I never understand why people don't set zombies on fire. I mean, you got a whole mess of them trapped somewhere, fairly nonflammable, and people try to pick them off one by one. Roast them! They can only keep moving if they have connective tissue left. Of course, I also don't understand why zombies seem more well-preserved than the average corpse. There is a standard decomposition rate after all, and these things are exposed to the elements. A body can go from freshly dead to a skeleton in the space of a year if left out in the open. I figure the first few years of a zombie apocalypse should be hell but then there should be improvement. Like an arc on a graph, there's the initial upswing of mass zombie infection and then eventually a decline as all those zombies fall apart. Hello, science? But I also wonder why, when survivors are raiding old stores for food and supplies, why no one picks up some ammonia and bleach. You could make hydrochloric acid bombs! Lob them at corpses from afar. Or pick up some lye. Start dissolving those pesky zombies right out of existence. I mean, really people, use your head.

And now I've probably been tagged by the government because I looked up "how to dissolve people with acid".


And then bugs flew at my face

Lately insects of varied flying ability have been swooping into my face for unknown reasons.  They have done so with forceful persistence and periodic consistency.  This is not an affliction I've been burdened with in the past.  Like,  you know that brother of a friend of your cousin's who everyone says attracts mosquitoes like a zapper so you can never invite him camping.  I cannot for the life of me think why my face is suddenly so appealing to bugs.  I've gotten hit in the cheek, the forehead, my neck, several times!  I've narrowly avoided swatting them down my shirt.  Because who wants a moth in their bra?  (You know that's going to smear.)  No one else in my family seems to be experiencing the love dives of gnats besides me.  It's utterly baffling.  And kind of creepy.  I have been taking a meditation class for the last few months and the only thing I can think of is that my chakras are now so blazing bright that I am like a beacon in the dark for small winged creatures.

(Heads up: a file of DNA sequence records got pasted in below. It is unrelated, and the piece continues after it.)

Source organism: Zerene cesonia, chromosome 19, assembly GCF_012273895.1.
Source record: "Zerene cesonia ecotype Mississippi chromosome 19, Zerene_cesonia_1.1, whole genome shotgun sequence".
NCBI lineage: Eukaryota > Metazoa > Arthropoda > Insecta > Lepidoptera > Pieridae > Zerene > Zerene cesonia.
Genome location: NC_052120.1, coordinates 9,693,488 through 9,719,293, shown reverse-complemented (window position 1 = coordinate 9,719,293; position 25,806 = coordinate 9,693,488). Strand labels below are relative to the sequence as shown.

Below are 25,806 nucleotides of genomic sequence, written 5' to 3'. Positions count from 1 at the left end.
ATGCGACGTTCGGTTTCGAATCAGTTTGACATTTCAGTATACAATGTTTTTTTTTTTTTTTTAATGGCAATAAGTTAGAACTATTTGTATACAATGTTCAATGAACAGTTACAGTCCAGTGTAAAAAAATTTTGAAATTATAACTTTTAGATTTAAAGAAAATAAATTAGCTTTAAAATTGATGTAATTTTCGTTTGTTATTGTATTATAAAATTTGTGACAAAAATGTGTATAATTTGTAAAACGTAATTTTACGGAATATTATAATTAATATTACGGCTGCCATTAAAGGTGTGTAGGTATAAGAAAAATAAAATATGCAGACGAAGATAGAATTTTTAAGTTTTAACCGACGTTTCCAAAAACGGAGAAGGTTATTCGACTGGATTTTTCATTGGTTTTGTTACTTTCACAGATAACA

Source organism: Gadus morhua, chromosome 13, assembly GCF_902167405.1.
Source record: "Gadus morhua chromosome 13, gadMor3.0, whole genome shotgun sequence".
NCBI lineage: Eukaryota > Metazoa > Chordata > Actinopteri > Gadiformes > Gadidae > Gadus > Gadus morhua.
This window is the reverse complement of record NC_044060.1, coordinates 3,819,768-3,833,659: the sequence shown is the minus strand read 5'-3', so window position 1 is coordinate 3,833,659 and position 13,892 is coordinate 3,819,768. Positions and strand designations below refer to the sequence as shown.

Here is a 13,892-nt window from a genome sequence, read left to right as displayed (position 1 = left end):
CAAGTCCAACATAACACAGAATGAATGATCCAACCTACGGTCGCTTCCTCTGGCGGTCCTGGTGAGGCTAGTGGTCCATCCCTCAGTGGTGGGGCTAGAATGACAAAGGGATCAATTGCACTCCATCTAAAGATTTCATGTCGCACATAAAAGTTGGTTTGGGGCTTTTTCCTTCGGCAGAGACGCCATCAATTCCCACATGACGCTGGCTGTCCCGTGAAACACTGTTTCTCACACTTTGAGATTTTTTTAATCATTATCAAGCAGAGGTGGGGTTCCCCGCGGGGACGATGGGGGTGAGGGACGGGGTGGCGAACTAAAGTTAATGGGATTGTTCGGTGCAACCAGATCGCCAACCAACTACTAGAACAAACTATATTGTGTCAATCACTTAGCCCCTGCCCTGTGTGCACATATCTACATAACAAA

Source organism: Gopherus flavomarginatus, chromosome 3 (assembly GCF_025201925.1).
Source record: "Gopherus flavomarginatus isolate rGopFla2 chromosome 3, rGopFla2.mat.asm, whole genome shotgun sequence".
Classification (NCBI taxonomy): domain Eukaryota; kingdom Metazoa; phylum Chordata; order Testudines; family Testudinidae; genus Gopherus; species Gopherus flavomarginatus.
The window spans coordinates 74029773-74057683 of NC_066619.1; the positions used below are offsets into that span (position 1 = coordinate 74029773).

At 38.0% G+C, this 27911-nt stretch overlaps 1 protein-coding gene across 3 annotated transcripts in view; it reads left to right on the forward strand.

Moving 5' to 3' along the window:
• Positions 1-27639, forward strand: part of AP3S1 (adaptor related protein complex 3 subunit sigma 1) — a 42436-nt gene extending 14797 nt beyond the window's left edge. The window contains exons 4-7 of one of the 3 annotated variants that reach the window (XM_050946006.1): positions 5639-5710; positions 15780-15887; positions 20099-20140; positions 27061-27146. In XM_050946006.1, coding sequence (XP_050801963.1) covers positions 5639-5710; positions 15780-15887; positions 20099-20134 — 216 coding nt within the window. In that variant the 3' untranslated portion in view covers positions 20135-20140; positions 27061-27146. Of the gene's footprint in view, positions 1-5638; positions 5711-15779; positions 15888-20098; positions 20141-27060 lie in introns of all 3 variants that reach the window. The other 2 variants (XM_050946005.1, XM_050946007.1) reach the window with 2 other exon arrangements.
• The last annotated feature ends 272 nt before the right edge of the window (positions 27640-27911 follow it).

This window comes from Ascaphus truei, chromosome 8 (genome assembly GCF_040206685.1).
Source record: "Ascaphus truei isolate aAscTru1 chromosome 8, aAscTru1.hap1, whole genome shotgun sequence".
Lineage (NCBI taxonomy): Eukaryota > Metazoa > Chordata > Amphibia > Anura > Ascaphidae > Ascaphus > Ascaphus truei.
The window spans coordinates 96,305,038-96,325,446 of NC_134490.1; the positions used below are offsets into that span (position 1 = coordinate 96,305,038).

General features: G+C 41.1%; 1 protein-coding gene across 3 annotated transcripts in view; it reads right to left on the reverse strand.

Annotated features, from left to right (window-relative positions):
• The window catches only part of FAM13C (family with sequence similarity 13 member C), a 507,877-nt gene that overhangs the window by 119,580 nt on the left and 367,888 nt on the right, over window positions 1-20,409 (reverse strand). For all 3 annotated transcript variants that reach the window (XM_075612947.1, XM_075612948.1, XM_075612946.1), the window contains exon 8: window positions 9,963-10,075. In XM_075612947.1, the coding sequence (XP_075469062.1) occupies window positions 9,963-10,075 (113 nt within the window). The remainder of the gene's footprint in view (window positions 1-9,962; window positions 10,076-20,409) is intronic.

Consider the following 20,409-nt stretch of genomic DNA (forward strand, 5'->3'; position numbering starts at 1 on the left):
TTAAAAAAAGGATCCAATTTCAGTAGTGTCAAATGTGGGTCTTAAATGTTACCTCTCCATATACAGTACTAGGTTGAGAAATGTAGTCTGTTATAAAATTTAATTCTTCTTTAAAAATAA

So just in case you were wondering what the downside to enlightenment is... it's learn to keep your mouth closed or you might inhale a moth.                     - wg


"Ignore the bells and pings. You are not Pavlov nor his dogs."

I wrote this as a note to myself. I forget for what exactly, clearly I was irritated, probably something distracting me from the task at hand.  But now I feel this should be emblazoned on a t-shirt and/or needs to be the mantra of my life.  Sadly, my first thought was to put it on facebook or twitter, it is so utterly twitterable, and I wanted to remember it and share it and nod sagely at it, but that is just feeding the chimes.  Then it occurred to me that I could put it up specifically and with intention on where the bell tolls... except I really don't hold truck with the younger gen's notion of doing things, big and small, "ironically".

Call me old-fashioned but I think we should stumble ignorantly and spectacularly into our irony, the way it was meant to be. Flames shooting from our tresses, ashes on our shoulders.   

Now give me a treat.